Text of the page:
The film airing on Turner Classic Movies as we write these words is “Babes in Arms,” a 1939 musical pairing Judy Garland with Mickey Rooney. There are many Garland-Rooney mash-ups, but this is the one where the former child stars, then in their late teens, were tortured by the task-master stylings of director Busby Berkeley — the World War I lieutenant-turned-choreographer and filmmaker, whose films, including “Dames” and “Gold Diggers of 1933,” featured platoons of leggy dancers marching in eye-popping geometric patterns.
You know who knew far, far more about “Babes in Arms” than us? Robert Osborne. For over 20 years, since their first broadcast in 1994, the movie nut and bon vivant was the face of Turner Classic Movies. It’s impossible to think of the channel — or even about Golden Age Hollywood — without thinking of Osborne, in his smart Guffey’s of Atlanta suits and his dapper airs. His intros and outros, stuffed silly with trivia and miscellany, lulled viewers back to an era that truly only existed as myth, beamed dozens of feet tall onto movie palace screens, away from the cruelties of the real world.
Sadly, Obsorne’s tenure has abruptly ended. He has died, at the age of 84. The words “Hi, I’m Robert Osborne” will only be heard again on repeats, or on broadcasts captured by savvy techies and uploaded to YouTube.
Osborne was never himself a movie star. He wanted to be. The movie bug bit him, he said, in 1941 at the age of 9, when his mother bought him a copy of Modern Screen, one of countless movie rags from an even more movie-mad era. He tried to make it, but he never excelled past bit actor in commercials and on TV.
Along the way, though, he made lots of friends. Lucille Ball took a liking to him, and later so did Ingrid Bergman, Bette Davis, Lana Turner. He befriended the fallen gods of the movies in the 1960s, back when the likes of Heddy Lamarr and Paulette Goddard had been forgotten, before Hollywood’s most glamorous era became the fetish object it is today.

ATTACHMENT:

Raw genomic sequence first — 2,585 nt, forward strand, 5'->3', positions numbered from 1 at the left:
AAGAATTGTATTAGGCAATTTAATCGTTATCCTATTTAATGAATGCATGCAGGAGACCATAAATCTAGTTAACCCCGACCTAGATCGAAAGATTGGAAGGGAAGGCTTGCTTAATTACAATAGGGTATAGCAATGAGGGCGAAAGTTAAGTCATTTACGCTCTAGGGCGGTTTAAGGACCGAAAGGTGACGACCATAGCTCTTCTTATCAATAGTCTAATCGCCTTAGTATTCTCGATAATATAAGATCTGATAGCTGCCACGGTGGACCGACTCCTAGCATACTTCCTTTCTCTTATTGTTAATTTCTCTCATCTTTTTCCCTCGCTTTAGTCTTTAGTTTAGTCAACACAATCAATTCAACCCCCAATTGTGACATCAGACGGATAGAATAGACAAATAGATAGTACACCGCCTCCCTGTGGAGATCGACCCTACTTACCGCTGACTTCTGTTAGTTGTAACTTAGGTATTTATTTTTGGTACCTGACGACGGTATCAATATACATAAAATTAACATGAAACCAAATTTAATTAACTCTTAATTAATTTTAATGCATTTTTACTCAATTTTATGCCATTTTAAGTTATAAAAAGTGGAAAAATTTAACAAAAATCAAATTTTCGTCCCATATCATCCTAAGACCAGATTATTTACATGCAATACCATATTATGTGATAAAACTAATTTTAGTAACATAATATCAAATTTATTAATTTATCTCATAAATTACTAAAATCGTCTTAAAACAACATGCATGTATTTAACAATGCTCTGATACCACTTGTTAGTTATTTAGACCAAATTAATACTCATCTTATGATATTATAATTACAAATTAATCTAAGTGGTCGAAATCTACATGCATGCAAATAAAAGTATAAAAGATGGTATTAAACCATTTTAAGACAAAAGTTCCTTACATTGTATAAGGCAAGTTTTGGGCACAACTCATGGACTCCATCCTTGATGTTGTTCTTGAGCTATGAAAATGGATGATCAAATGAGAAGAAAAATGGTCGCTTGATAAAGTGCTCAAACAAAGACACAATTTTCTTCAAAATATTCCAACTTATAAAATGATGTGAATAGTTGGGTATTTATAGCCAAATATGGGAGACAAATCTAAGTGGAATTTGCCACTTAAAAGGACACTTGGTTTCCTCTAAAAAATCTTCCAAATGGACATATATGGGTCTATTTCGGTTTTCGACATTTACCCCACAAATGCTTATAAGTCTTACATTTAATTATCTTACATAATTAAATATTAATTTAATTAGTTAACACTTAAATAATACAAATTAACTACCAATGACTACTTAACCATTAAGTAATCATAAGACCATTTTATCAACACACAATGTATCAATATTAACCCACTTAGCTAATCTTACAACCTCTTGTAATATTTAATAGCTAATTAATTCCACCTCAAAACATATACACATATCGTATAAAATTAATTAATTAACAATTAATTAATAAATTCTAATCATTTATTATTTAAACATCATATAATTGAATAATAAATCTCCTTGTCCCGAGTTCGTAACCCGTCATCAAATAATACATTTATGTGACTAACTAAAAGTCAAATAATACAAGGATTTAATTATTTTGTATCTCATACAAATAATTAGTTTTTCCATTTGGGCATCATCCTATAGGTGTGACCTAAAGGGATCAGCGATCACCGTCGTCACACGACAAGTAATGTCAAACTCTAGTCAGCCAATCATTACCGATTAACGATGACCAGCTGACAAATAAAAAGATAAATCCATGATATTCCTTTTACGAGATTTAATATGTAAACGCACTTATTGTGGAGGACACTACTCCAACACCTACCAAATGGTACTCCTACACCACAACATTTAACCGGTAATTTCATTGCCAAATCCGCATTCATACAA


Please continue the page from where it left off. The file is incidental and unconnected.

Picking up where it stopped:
Osborne helped lead that movement. He wrote his first book in 1965, about the history of the Oscars. He made appearances on Dinah Shore’s show. He was a columnist for The Hollywood Reporter.
But it wasn’t until TCM was born that he found his niche. From its infancy up till his death, Osborne was a TV star, perhaps as famous as the icons he introduced. He shared the screen, if you will, with Cary Grant, Katharine Hepburn, John Wayne, Barbara Stanwyck. He actually shared a small screen with people like Alec Baldwin, who would swing by TCM to hold court with the channel’s own star, talking and sometimes debating the great movies.
There was a scare back in 2011, when Osborne took a four-month absence. It wasn’t a medical leave; he said he simply needed to refuel. When he was gone TCM didn’t feel like TCM. The channel’s honchos, including Ted Turner himself, never seemed to think about what it would do without its leading man. The idea of Turner Classic Movies without him seemed impossible.
The good news is Osborne helped birth a cottage industry of Hollywood heads — people like Karina Longworth, host and writer of the popular podcast “You Must Remember This,” who’ve taken the baton and run with it, helping tell the stories that haunt the industry. Osborne helped preserve history, spread cine-literacy and hipped us to untold great films. Let’s never forget them nor Osborne himself.